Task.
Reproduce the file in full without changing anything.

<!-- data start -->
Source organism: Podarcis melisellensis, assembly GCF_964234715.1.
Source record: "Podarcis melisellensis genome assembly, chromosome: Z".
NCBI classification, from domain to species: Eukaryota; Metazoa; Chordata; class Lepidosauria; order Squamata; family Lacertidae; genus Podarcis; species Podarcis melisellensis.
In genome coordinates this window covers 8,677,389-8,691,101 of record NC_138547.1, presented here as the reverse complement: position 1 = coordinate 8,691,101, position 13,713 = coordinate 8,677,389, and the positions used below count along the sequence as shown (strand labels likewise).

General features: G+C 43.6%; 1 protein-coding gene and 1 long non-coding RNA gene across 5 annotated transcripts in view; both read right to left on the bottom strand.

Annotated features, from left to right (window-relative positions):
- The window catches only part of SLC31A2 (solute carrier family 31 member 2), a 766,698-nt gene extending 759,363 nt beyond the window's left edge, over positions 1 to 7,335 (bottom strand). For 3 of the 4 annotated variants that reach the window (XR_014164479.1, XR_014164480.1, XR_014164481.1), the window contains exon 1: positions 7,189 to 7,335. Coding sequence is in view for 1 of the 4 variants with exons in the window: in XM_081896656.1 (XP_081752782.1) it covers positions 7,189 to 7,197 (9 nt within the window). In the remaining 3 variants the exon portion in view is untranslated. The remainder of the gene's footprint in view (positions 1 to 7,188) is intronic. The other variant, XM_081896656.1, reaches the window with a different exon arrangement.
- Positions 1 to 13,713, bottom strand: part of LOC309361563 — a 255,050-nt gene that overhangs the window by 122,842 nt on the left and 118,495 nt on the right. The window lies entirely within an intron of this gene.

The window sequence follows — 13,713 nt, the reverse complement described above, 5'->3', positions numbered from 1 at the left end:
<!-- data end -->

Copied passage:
Source organism: Podarcis melisellensis, assembly GCF_964234715.1.
Source record: "Podarcis melisellensis genome assembly, chromosome: Z".
NCBI classification, from domain to species: Eukaryota; Metazoa; Chordata; class Lepidosauria; order Squamata; family Lacertidae; genus Podarcis; species Podarcis melisellensis.
In genome coordinates this window covers 8,677,389-8,691,101 of record NC_138547.1, presented here as the reverse complement: position 1 = coordinate 8,691,101, position 13,713 = coordinate 8,677,389, and the positions used below count along the sequence as shown (strand labels likewise).

General features: G+C 43.6%; 1 protein-coding gene and 1 long non-coding RNA gene across 5 annotated transcripts in view; both read right to left on the bottom strand.

Annotated features, from left to right (window-relative positions):
- The window catches only part of SLC31A2 (solute carrier family 31 member 2), a 766,698-nt gene extending 759,363 nt beyond the window's left edge, over positions 1 to 7,335 (bottom strand). For 3 of the 4 annotated variants that reach the window (XR_014164479.1, XR_014164480.1, XR_014164481.1), the window contains exon 1: positions 7,189 to 7,335. Coding sequence is in view for 1 of the 4 variants with exons in the window: in XM_081896656.1 (XP_081752782.1) it covers positions 7,189 to 7,197 (9 nt within the window). In the remaining 3 variants the exon portion in view is untranslated. The remainder of the gene's footprint in view (positions 1 to 7,188) is intronic. The other variant, XM_081896656.1, reaches the window with a different exon arrangement.
- Positions 1 to 13,713, bottom strand: part of LOC309361563 — a 255,050-nt gene that overhangs the window by 122,842 nt on the left and 118,495 nt on the right. The window lies entirely within an intron of this gene.

The window sequence follows — 13,713 nt, the reverse complement described above, 5'->3', positions numbered from 1 at the left end: